Jackson Browne – Taking It Easy for the Planet
by Bill Chameides | February 26th, 2010
posted by Erica Rowell (Editor)
Some of them were angry/At the way the earth was abused/
By the men who learned how to forge her beauty into power.
Since 1972, singer-songwriter Jackson Browne has been singing about life, love, and natural beauty, acknowledging the fragility of it all and mixing the highly personal with the political. In April Duke University will honor Browne for his honoring of the environment throughout his career.
The Role of the Artist When It Comes to Communicating About the Environment
You might say when it comes to the environment, I’m of two minds.
As a scientist, I realize the importance of discussing environmental issues with the left brain — the rational, analytic half of the dichotomous brain discovered by the Nobel Prize-winning biologist Roger Sperry. But much of our connections to the environment as human beings must assuredly be grounded in the right brain, where we think intuitively and holistically.
In addition to having an intellectual understanding of the environment, we also need to be reminded, on an emotional and visceral level, of the role the environment plays in our lives and our profound connections to the rest of humanity and the Earth. Establishing this type of connection is the purview of the artist.
|LEAF Award Recipients|
|2013: Author Alexander McCall Smith|
|2012: Writer/filmmaker John Sayles|
|2011: Writer Barbara Kingsolver|
|2010: Singer-songwriter Jackson Browne|
|2009: Filmmaker Robert Redford|
|More on the LEAF|
In recognition of the important role of the artist in furthering our connection to and understanding of our planet, we at the Nicholas School of the Environment established the Duke LEAF award for Lifetime Environmental Achievement in the Fine Arts. The award is given annually to “an artist whose work has lifted the human spirit by conveying our profound spiritual and material connection to the Earth and thereby inspiring others to help forge a more sustainable future for all.”
Jackson Browne to Be Recognized for His Advocacy for the Planet
Last year’s inaugural LEAF award went to Robert Redford, whose many credits include environmentally themed features (A River Runs Through It , A Civil Action , The Milagro Beanfield War ) and documentaries (The Solar Film , The Unforeseen ). This year we are recognizing the social and environmental import of singer/songwriter Jackson Browne.
Browne was selected by the executive committee of the school’s Board of Visitors for “his extraordinary body of work as a songwriter and musician that reminds us of the magical and redemptive connection that exists between all peoples and the natural world, and of the mysteries of time and distance that constrain our lives.”
In recognition of this, as well as his early, strong and untiring advocacy for the planet, Browne will be presented with the LEAF award in a public ceremony at Page Auditorium on April 17, 2010, during Duke Alumni Reunion Weekend. (His significant other, Dianna Cohen, an artist and environmental activist in her own right, will also be here to open an exhibition of her work.)
Browne Widely Recognized for Musical and Lyrical Gifts
Browne is without question one of the 20th century’s great pop musicians. Rolling Stone magazine lists him as one of the most influential singer/songwriters of his generation, and his inductions into the Rock and Roll Hall of Fame (2004) and the Songwriter’s Hall of Fame (2007) speak for themselves.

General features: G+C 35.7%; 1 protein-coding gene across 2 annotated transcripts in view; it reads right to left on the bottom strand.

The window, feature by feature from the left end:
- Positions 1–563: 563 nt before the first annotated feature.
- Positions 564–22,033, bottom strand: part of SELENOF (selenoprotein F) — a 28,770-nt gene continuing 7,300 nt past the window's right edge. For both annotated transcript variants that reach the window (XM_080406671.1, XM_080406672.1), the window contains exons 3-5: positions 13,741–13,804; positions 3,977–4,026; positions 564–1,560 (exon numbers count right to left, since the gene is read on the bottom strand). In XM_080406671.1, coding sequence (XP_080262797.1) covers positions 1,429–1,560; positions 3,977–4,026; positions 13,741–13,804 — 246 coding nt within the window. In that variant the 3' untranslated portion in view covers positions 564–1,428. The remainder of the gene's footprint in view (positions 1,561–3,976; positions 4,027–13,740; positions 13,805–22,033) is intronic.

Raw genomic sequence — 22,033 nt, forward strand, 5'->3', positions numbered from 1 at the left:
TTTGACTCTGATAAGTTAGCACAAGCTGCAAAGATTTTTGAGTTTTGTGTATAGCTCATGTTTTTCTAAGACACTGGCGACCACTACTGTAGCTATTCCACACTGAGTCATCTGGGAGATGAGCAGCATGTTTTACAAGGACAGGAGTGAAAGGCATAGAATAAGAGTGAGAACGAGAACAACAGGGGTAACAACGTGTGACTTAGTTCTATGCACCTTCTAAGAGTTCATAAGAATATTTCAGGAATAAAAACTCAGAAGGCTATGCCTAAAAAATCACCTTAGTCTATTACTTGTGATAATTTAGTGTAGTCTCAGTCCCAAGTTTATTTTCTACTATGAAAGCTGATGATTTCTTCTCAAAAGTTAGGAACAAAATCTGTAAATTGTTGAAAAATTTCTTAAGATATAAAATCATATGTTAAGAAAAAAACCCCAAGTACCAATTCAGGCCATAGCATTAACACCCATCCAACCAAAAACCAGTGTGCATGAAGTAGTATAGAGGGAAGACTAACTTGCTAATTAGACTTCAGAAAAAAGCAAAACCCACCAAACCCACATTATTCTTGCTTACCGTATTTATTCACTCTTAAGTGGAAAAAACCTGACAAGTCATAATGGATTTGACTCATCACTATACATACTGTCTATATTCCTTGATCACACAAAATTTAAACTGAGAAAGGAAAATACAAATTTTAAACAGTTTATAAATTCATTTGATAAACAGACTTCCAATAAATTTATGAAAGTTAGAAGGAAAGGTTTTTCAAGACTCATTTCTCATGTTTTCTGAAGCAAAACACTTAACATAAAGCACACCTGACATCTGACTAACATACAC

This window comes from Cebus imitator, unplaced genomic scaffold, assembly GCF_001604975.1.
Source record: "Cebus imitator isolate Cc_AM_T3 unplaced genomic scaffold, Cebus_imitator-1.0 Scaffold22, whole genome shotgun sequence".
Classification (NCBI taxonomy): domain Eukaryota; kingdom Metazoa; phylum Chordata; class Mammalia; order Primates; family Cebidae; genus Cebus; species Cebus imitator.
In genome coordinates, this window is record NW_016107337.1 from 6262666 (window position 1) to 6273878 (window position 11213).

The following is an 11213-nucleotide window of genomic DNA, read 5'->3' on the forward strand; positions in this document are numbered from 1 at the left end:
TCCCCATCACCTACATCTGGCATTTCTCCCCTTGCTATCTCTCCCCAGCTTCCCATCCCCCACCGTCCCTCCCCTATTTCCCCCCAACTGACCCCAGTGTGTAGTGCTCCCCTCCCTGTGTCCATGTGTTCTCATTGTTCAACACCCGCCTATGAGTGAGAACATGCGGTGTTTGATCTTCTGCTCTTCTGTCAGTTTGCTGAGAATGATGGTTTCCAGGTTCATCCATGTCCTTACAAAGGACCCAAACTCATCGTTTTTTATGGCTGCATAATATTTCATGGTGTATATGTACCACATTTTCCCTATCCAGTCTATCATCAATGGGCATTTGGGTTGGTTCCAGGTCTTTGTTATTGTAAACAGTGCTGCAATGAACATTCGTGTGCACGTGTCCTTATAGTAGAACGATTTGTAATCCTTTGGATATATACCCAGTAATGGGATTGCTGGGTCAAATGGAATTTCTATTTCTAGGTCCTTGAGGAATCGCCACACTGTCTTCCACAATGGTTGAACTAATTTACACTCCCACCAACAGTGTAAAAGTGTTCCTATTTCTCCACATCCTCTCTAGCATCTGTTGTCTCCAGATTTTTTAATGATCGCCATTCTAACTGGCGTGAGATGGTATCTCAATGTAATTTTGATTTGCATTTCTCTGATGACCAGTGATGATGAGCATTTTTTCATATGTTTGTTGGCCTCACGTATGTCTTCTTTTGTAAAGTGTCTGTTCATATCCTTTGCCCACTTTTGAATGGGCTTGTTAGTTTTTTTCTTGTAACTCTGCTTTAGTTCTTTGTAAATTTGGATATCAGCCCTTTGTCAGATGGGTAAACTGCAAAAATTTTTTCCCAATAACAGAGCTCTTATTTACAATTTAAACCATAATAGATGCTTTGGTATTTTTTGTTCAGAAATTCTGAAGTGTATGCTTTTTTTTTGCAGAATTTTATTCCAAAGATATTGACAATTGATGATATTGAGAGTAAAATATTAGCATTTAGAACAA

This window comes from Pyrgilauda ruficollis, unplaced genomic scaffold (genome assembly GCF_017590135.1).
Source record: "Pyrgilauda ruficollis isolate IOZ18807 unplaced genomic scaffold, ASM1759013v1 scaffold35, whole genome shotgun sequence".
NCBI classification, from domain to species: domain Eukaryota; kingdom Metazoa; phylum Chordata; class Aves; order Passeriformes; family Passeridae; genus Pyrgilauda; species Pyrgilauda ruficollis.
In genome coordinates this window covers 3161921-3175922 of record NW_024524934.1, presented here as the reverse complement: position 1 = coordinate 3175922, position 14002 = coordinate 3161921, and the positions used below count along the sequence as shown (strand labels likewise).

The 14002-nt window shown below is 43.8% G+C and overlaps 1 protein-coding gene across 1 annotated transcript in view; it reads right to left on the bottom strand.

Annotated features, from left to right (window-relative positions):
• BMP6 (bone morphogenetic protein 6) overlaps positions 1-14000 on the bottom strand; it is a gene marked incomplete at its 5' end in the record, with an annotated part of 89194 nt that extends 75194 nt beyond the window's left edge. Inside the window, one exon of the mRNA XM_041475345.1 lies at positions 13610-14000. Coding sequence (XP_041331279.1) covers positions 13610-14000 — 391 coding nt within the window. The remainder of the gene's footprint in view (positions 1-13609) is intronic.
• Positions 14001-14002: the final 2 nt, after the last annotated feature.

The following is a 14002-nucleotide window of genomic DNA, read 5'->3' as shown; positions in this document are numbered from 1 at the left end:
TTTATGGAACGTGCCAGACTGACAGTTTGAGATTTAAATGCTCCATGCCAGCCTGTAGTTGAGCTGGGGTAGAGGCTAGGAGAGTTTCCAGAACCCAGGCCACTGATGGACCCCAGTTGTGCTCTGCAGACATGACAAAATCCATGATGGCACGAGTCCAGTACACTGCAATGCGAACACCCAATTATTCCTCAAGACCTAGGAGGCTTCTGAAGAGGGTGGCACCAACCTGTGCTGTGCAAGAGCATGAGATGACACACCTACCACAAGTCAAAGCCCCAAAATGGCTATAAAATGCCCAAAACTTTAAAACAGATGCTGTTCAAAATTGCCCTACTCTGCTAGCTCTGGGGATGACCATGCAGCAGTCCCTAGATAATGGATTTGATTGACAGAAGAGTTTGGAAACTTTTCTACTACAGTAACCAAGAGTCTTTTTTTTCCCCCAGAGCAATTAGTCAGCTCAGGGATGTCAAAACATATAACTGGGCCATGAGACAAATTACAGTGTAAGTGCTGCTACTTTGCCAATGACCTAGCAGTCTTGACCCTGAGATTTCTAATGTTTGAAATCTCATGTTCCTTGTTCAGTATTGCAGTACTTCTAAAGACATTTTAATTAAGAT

Browne’s legacy for social and environmental justice is almost as influential and long-lasting as his music. He received the NARM Harry Chapin Humanitarian Award in 2008, and was presented an honorary Doctorate of Music in 2004 by Occidental College in Los Angeles for “a remarkable musical career that has successfully combined an intensely personal artistry with a broader vision of social justice.” In 2002, he was the fourth recipient of the John Steinbeck Award, given to artists whose works exemplify the environmental and social values that were essential to the California-born author.
Browne might be best known by some for his chart-topping hits like “Take It Easy,” “On the Boulevard,” and “Somebody’s Baby.” But for me what really sets Browne apart from most of his contemporaries are the songs that poignantly interweave the personal and the political, songs which feature the natural world as a constant presence — sometimes benevolent and sometimes not, sometimes an observer, sometimes the object of observation, and sometimes an active participant. Songs that move me include “Before the Deluge” (quoted above), “Lives in the Balance,” “For Everyman,” “The Pretender,” and “Doctor My Eyes.”
Here’s another slice of what Rolling Stone called Browne’s “lyric genius” from his “Sing My Songs to Me,” which invokes Mother Nature herself.
Sing my songs to me
Sing them to me softly
Sing me sunlight and shadows
Orange groves and meadows
Let your voice ring back my memories
Sing my songs to me
Bring my dreams to me
Bring them from the darkness
Let the minutes and hours
Show my mind strange new flowers
If you are in the Durham area on April 17, I invite you to the LEAF award ceremony. Get details on ticketing or how to watch online here.filed under: faculty
and: artist, Duke alumni, Duke LEAF award, Duke University, Durham, environment, environmental award, environmentalism, Jackson Browne, music, NC, Robert Redford